NEW YORK - Today, the New York Civil Liberties Union and the Civil Rights Clinic at the Benjamin N. Cardozo School of Law filed a federal lawsuit challenging the New York State Department of Corrections and Community Supervision’s (DOCCS’) blanket censorship of Blood in the Water: The Attica Prison Uprising and Its Legacy, the Pulitzer-prize winning book by acclaimed professor and historian Dr. Heather Ann Thompson. Since its publication in 2016, Blood in the Water has been banned at DOCCS facilities across New York, despite its widespread availability in other prison systems around the country.
Blood in the Water offers the most comprehensive account in existence of the 1971 uprising of people incarcerated at the Attica Correctional Facility in upstate New York, relying heavily on firsthand accounts due to the fact that New York State has largely kept records from the public. That uprising, which the State ended with a brutal crackdown by an all-white police force and the indiscriminate killing of 39 men, led to an array of critical reforms in prisons across the country, including the implementation of grievance systems and the right to soap and hygiene supplies.
Beginning the year Blood in the Water was published, DOCCS has censored it at prisons around New York, often without the notice required under DOCCS’s own policies. Among other instances of censorship, DOCCS has repeatedly blocked Dr. Thompson, a professor at the University of Michigan, from sending copies of Blood in the Water to incarcerated New Yorkers.
“People have a right to read, and people have a right to history,” said Dr. Thompson. “We also have a right to have our books read. It’s a shame we live in a country where we censor people and ideas.”
“Attica is the defining event in the history of the fight to improve conditions and strengthen the rights of incarcerated people in America, and the issues that impacted people 50 years ago persist for the people in New York’s prisons today, who are still predominantly Black and Brown,” said NYCLU executive director Donna Lieberman. “DOCCS cannot censor an important historical text like Blood in the Water just because it doesn’t like the content.”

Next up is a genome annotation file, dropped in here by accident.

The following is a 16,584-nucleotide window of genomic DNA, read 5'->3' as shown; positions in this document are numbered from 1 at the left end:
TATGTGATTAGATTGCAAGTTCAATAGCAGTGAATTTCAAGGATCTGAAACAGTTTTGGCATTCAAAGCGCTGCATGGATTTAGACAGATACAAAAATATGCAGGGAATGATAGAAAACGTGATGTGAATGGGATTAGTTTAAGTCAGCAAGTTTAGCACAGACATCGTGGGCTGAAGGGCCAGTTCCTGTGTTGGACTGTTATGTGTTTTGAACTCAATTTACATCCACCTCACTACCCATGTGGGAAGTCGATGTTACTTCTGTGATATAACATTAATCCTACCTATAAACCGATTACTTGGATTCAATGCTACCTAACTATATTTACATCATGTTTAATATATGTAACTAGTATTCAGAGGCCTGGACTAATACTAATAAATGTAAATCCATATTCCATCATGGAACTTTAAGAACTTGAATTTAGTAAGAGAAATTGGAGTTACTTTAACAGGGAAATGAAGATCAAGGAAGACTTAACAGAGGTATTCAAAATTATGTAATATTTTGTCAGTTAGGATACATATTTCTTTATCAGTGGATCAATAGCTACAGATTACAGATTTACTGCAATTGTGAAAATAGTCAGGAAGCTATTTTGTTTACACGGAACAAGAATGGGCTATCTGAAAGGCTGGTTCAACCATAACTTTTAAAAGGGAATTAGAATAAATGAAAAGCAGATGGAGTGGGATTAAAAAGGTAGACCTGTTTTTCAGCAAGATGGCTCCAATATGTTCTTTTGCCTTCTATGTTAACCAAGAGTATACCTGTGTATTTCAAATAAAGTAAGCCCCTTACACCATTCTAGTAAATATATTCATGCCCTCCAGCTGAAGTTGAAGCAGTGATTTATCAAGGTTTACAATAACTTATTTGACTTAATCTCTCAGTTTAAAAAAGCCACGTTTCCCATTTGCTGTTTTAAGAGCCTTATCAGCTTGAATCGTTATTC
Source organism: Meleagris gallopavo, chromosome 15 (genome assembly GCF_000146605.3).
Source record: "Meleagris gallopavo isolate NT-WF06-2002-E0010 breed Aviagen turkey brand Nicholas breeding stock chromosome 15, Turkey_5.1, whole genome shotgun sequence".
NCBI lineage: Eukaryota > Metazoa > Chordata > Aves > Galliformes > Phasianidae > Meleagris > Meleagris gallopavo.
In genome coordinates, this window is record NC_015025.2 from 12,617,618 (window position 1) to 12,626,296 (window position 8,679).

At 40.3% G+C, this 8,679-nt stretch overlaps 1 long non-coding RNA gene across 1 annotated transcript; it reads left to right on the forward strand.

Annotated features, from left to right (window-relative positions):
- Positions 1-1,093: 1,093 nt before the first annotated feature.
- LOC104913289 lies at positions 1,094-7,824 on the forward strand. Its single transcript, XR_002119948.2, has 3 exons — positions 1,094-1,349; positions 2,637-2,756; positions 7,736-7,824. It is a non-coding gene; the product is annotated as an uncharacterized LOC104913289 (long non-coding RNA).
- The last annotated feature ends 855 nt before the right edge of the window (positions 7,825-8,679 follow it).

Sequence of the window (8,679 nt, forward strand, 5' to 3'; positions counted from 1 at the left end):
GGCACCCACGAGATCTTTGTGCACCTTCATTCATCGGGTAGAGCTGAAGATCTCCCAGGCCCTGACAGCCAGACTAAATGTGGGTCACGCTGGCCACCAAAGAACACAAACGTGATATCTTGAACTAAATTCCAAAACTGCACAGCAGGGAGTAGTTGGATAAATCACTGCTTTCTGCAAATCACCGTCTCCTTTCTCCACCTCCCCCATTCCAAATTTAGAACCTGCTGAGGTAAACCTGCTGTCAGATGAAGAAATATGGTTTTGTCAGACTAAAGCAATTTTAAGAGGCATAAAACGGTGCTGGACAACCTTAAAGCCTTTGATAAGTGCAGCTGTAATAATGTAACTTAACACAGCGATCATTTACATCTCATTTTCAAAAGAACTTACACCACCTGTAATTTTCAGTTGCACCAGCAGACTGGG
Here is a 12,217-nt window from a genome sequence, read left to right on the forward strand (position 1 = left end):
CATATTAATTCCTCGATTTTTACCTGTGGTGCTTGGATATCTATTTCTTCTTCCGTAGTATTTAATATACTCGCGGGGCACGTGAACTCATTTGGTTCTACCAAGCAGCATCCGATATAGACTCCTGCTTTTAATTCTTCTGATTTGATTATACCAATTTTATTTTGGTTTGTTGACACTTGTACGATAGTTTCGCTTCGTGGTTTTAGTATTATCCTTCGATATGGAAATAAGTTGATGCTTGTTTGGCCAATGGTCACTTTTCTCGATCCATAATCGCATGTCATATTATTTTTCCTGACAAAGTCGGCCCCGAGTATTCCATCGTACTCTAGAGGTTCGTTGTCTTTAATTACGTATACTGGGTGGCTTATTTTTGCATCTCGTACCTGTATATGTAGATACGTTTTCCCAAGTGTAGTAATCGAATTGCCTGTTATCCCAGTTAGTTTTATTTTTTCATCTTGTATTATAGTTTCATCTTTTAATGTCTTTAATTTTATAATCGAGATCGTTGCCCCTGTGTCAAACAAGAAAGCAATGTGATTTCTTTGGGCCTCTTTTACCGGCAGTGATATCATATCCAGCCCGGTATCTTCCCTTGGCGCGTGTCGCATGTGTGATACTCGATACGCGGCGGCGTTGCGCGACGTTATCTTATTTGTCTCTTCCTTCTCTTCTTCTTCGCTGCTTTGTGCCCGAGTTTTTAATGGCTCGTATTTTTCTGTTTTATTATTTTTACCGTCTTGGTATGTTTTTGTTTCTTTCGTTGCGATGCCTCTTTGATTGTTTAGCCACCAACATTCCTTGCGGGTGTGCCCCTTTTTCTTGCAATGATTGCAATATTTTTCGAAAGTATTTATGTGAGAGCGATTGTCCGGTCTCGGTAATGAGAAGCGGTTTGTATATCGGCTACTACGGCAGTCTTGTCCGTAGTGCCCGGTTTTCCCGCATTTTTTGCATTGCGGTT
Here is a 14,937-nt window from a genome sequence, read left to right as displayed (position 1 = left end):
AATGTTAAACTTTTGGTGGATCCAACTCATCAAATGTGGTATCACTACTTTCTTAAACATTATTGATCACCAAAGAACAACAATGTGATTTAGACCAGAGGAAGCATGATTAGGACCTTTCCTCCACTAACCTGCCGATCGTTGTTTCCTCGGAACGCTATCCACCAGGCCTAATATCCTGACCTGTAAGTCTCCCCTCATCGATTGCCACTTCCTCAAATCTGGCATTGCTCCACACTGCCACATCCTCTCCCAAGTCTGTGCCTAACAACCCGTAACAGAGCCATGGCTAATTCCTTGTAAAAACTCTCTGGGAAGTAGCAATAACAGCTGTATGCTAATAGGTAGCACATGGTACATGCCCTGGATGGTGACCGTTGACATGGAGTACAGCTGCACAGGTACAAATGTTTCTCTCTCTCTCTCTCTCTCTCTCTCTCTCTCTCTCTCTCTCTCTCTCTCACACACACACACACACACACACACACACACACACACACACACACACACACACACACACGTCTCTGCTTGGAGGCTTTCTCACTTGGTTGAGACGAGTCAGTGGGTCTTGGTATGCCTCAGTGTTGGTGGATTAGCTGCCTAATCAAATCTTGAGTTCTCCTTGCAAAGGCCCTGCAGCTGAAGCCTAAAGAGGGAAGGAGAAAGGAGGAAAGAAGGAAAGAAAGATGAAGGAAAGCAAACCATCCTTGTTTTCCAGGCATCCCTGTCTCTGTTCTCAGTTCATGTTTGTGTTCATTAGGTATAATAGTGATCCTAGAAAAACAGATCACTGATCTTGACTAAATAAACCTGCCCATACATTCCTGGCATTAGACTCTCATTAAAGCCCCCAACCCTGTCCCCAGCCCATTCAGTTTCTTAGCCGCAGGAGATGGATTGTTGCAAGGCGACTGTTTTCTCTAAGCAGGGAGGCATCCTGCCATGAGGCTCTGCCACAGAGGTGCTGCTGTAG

“Blood in the Water is a carefully researched account that includes the perspectives of incarcerated people, prison guards, their families, government officials and members of the public,” said Cardozo’s Civil Rights Clinic director Betsy Ginsberg. “It is, simply put, a history book, and its denial to incarcerated people runs counter to this country’s core values.”
The lawsuit, filed this morning in the U.S. District Court for the Southern District of New York, alleges that DOCCS’s censorship of copies of Blood in the Water violates the First and Fourteenth Amendments, and follows a similar legal challenge filed by Dr. Thompson in 2018.
“Words have the power to liberate and access to reading material is a fundamental human right. It speaks volumes that DOCCS continues to deny tens of thousands of incarcerated New Yorkers the right to read about Attica,” said Miles Dixon-Darling, legal intern at Cardozo’s Civil Rights Clinic. Co-intern Isaac Strauss added “We hope that this case will help bring public attention to the all-too-often arbitrary violations of incarcerated individuals’ right to free speech guaranteed by the United States Constitution.”
“Prison officials are not exempt from respecting the Constitution,” said NYCLU senior staff attorney Antony Gemmell. “DOCCS’s ban on Blood in the Water is irrational and unlawful, and it should be lifted now.”
Professor Thompson serves as the lead historical consultant in Attica, the 2021 Oscar-nominated documentary revisiting the Attica uprising on its 50th anniversary.
Counsel on the case include Betsy Ginsberg, Miles Dixon-Darling, and Isaac Strauss from the Cardozo Civil Rights Clinic; and Antony Gemmell, Veronica Salama, and Christopher Dunn from the New York Civil Liberties Union.
You can find materials on the case here: https://www.nyclu.org/en/cases/thompson-v-annucci.